The UK government's attempt to promote ecommerce is falling flat, with the Ecommerce bill's future in doubt and the post of 'Digital Envoy' in limbo.
The Parliament's trade and industry select committee is due this week to publish a highly critical report of the bill and may even recommend that the bill be abandoned altogether.
Repeated calls to the DTI revealed no news on whether the post had been filled, but a spokesperson insisted the post has not been scrapped, despite the appointment being two months overdue.
A DTI spokesperson explained that as the Digital Envoy is such a high ranking position, prime minister Tony Blair has to make the final decision and his "mind is elsewhere at the moment" due to the war in Kosovo. She could not say whether the post would be filled before the final details of the ecommerce bill are released later this month.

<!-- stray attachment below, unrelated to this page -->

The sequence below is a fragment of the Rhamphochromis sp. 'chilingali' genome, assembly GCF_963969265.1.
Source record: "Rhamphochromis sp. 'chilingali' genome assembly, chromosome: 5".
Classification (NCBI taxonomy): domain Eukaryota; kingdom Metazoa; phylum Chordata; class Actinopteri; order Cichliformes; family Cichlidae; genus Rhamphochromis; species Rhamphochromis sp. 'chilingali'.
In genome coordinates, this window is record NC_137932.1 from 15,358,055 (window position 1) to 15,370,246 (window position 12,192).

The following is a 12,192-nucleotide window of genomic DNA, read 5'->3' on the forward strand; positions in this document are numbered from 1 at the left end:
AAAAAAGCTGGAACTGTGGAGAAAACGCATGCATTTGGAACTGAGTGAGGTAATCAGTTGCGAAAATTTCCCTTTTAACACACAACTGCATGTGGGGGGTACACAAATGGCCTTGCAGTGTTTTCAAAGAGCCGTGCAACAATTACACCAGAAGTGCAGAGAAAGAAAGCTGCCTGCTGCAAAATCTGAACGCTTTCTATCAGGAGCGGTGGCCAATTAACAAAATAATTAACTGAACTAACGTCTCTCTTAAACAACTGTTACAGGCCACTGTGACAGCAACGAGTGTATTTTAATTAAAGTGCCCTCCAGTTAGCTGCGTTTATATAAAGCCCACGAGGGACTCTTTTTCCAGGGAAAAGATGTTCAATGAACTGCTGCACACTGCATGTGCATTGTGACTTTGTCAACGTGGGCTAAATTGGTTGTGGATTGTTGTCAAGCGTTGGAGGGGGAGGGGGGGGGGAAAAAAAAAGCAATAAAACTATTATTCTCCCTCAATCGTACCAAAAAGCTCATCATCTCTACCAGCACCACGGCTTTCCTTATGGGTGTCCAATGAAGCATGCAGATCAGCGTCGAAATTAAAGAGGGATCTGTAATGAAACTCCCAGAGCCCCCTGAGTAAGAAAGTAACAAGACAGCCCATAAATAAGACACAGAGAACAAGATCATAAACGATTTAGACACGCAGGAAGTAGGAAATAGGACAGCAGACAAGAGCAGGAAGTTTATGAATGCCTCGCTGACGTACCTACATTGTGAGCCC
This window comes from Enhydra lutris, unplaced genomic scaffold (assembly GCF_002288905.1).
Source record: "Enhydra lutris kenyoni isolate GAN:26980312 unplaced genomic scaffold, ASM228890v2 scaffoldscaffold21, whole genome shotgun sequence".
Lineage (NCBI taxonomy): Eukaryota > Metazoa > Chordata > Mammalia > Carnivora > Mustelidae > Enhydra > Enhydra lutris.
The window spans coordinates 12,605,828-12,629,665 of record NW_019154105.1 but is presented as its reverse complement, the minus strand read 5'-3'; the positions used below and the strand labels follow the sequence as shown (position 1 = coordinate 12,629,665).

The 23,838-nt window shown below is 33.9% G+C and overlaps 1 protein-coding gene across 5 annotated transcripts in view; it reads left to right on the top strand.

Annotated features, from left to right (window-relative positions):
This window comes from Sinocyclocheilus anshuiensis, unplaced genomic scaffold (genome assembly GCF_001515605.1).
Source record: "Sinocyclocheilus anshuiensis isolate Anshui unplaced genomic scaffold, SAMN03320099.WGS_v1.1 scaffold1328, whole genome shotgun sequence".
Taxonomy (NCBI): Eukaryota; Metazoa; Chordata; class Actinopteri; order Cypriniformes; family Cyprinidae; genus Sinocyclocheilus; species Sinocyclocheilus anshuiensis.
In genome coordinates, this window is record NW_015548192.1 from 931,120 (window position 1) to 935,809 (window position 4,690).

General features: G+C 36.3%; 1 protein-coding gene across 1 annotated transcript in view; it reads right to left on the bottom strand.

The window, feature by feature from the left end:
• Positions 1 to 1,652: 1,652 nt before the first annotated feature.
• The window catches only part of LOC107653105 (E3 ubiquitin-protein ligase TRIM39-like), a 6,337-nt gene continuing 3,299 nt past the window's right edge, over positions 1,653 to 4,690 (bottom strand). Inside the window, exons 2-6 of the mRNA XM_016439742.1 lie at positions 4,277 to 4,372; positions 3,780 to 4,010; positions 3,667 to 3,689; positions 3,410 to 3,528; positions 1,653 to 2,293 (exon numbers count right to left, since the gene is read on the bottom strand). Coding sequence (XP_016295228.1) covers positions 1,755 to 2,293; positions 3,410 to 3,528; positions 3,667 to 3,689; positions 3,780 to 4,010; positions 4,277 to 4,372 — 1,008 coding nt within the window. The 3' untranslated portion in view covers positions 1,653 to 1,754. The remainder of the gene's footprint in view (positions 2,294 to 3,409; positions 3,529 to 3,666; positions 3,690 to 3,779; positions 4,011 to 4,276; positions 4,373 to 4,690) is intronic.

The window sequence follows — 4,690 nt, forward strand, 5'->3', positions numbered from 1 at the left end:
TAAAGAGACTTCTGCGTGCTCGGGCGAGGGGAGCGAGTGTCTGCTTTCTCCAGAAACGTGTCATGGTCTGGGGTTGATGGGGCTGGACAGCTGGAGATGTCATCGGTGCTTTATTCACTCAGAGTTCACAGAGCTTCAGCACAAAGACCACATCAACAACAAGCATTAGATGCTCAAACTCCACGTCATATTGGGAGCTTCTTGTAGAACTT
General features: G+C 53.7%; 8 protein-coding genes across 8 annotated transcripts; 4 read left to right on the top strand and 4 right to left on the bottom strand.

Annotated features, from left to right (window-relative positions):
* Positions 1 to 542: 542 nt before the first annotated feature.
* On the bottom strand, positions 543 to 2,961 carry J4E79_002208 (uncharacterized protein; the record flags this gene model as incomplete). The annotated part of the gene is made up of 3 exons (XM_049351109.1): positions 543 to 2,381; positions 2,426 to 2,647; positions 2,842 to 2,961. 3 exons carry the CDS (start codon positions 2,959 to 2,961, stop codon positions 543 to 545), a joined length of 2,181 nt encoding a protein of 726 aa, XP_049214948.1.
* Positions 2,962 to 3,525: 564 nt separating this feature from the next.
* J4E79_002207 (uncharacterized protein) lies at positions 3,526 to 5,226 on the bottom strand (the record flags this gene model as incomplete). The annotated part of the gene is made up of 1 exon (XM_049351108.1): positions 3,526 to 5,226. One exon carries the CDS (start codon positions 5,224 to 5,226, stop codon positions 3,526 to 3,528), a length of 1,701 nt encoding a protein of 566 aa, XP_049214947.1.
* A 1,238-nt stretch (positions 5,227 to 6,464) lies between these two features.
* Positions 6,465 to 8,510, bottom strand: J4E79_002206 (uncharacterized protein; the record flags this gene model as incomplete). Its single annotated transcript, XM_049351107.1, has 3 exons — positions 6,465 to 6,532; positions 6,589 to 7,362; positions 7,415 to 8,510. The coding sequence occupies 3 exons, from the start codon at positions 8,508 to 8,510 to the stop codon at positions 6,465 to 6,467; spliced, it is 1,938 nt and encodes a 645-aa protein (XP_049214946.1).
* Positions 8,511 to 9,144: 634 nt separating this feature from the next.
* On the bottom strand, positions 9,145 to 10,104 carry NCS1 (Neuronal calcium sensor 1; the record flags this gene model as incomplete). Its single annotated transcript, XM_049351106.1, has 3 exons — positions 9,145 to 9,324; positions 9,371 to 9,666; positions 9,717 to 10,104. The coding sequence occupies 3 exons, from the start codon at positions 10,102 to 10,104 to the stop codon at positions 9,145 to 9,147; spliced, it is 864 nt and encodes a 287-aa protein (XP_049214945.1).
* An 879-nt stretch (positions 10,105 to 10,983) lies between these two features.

Peter Mandelson, former DTI minister, said last November that just having a strategy for ecommerce was not enough and that the Digital Envoy was essential for the government's vision of the UK as the hub of electronic trading to become a reality.
Mandelson's replacement, Stephen Byers, was handed the ecommerce flame but even as late as March during a speech at the CBI, he made no mention of a Digital Envoy.
Derek Wyatt, Labour MP and chairman of the Parliamentary All Party Internet Group, had already fueled speculation the previous week that the post had been scrapped, when he said that he was not sure it would still happen, despite many hundreds of applicants. A DTI spokesperson at the time said there had been 90.
Source: VNU Newswire
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